An item on the Today programme this morning highlighted something that those of us with dogs have probably always known: not only are they our best friends, but they are also rather more effective than humans at using their brains in certain situations.
For example, dogs are much better at really quick decisions. They don't over-analyse once they have made their choice – they know what they know, and have confidence in their decision-making. Another area where they score more highly is in empathetic skills. We are familiar with assistance dogs working to enable people with sensory impairments and physical disabilities to manage their lives independently, sensing their needs as well as responding to commands. Families with a pet dog can attest to the fact that they will often break up an argument, by somehow getting between the opponents and changing the atmosphere by their presence and demands for some friendly attention.
The giant brains currently engaged in reforming the NHS could certainly do with a good dollop of dog sense. It is hard to understand how we have reached a situation where people working within one of the only parts of the economy where funding has not been cut, and where investment over the past decade has been really generous, should be talking about industrial action and claiming that patient services are under threat.
At the same time that the Royal College of Nursing (RCN) is saying that frontline posts are being cut, the Department of Health is pointing out that 2600 extra nurses have been employed in the past 15 months, and that there should be no need for patient care to be affected.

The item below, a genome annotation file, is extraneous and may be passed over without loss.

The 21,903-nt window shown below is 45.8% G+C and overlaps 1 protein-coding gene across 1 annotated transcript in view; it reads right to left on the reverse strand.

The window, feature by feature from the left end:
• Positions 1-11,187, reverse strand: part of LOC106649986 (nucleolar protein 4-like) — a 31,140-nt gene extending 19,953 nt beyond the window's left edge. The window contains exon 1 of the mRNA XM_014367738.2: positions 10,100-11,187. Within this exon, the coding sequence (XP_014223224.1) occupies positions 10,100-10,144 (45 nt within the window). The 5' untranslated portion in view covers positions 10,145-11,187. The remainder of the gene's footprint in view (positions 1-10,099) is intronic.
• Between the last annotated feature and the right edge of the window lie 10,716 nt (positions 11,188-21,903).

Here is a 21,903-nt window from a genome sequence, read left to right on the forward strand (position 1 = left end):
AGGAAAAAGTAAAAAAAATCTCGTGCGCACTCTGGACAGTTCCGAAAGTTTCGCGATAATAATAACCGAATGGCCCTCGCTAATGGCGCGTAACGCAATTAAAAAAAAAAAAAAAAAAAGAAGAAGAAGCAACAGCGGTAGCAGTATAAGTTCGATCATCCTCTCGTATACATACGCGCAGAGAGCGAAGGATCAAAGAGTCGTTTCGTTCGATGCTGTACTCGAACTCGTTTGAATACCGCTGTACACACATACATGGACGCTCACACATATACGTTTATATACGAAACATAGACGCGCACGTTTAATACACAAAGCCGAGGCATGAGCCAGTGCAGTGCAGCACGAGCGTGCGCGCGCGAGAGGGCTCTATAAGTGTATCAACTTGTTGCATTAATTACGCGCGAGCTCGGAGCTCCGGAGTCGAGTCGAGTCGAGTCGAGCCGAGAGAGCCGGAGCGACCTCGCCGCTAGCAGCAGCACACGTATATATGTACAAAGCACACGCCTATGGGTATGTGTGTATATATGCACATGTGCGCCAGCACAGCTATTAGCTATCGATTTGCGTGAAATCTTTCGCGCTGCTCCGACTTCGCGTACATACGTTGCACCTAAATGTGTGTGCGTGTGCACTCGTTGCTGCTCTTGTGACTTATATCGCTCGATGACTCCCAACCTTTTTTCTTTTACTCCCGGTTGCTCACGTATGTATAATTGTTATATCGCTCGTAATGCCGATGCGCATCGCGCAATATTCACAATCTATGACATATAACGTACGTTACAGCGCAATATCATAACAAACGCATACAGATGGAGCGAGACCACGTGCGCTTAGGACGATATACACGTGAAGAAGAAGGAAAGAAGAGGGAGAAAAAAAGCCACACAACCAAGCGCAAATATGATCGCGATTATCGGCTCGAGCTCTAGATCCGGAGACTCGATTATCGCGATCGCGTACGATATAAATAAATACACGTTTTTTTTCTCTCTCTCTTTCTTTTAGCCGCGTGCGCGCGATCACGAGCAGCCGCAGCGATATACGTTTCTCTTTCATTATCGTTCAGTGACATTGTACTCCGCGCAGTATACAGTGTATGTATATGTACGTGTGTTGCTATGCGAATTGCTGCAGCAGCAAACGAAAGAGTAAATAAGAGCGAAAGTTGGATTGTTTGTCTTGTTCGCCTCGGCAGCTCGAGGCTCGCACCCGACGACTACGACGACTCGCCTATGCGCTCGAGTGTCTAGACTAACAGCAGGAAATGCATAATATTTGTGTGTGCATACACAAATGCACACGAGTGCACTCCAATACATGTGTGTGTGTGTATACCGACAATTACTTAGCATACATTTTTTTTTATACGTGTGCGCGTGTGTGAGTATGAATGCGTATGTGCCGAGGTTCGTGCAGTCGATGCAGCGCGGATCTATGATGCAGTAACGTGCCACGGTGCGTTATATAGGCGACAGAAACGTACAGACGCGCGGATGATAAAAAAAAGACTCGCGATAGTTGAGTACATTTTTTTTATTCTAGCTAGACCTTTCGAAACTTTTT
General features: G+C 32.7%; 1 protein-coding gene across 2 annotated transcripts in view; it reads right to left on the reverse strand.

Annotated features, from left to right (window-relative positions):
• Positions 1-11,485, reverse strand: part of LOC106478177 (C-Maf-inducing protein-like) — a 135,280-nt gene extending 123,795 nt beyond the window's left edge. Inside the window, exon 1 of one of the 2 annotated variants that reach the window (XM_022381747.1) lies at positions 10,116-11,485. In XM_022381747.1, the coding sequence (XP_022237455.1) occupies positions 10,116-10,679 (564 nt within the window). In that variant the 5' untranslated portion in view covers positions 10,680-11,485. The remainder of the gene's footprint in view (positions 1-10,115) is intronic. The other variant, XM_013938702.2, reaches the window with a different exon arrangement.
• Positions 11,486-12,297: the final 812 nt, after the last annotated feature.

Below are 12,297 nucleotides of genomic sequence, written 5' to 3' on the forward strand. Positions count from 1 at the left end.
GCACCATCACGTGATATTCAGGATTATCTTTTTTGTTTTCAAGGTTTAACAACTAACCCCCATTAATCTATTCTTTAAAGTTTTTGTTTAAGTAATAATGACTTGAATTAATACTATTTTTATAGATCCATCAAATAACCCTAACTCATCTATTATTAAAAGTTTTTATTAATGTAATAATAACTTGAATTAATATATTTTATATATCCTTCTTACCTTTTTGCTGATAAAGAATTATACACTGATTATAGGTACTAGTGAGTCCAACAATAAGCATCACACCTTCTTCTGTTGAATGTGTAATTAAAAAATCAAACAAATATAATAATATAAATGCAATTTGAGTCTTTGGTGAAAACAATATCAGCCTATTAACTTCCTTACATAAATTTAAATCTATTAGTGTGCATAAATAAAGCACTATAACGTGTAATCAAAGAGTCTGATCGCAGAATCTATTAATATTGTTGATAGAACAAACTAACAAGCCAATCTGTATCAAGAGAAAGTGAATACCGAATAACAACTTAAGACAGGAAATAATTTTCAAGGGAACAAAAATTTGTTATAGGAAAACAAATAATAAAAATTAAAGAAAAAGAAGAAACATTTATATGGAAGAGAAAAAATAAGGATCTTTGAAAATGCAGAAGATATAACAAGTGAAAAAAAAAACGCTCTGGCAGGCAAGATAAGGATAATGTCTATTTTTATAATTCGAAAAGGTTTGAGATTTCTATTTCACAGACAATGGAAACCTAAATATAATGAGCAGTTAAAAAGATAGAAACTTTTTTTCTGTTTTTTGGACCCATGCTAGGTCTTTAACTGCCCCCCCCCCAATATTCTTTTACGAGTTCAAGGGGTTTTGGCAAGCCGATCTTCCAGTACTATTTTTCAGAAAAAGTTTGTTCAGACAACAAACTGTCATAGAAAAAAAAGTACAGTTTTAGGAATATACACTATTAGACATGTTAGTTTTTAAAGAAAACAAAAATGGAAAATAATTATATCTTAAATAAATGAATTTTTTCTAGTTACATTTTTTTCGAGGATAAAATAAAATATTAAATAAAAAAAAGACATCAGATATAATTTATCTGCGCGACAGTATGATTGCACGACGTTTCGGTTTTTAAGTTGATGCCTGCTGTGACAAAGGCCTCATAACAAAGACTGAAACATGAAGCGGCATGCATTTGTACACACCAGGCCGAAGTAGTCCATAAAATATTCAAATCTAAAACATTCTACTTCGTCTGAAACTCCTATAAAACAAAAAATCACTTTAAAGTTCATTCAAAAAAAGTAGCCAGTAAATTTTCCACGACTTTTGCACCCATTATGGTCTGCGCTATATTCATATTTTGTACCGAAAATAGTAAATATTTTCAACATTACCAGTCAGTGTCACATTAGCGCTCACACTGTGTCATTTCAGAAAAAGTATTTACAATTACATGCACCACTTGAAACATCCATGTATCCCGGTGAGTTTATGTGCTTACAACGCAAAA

Both cannot be right. The problem may be that emotions and political prejudices are clouding decision-making processes. Some within the NHS might prefer to be able to associate reform with adverse effects on patients, rather than taking the opportunity to identify and eliminate waste and mismanagement.
The NHS is an institution that most of us have great affection for, but that doesn't mean that it can't be improved, and in the future, as medical technology advances and many of us live longer and make more demands on the service, its work will have to be done more efficiently.
The government has said that this is a time for them to pause and reflect on reform, to listen to what people have to say about it. They have shown themselves ready to change their minds in the face of strong opposition – on defence spending, for example. This time, perhaps they should stick to their guns on the need for change, and continue the fight to win support from the people who will be responsible for making a success or otherwise of the NHS project. The status quo is not an option, but driving through reform without engaging the hearts and minds of those whose working lives are at the centre of the change is unlikely to achieve the results we should all be hoping for.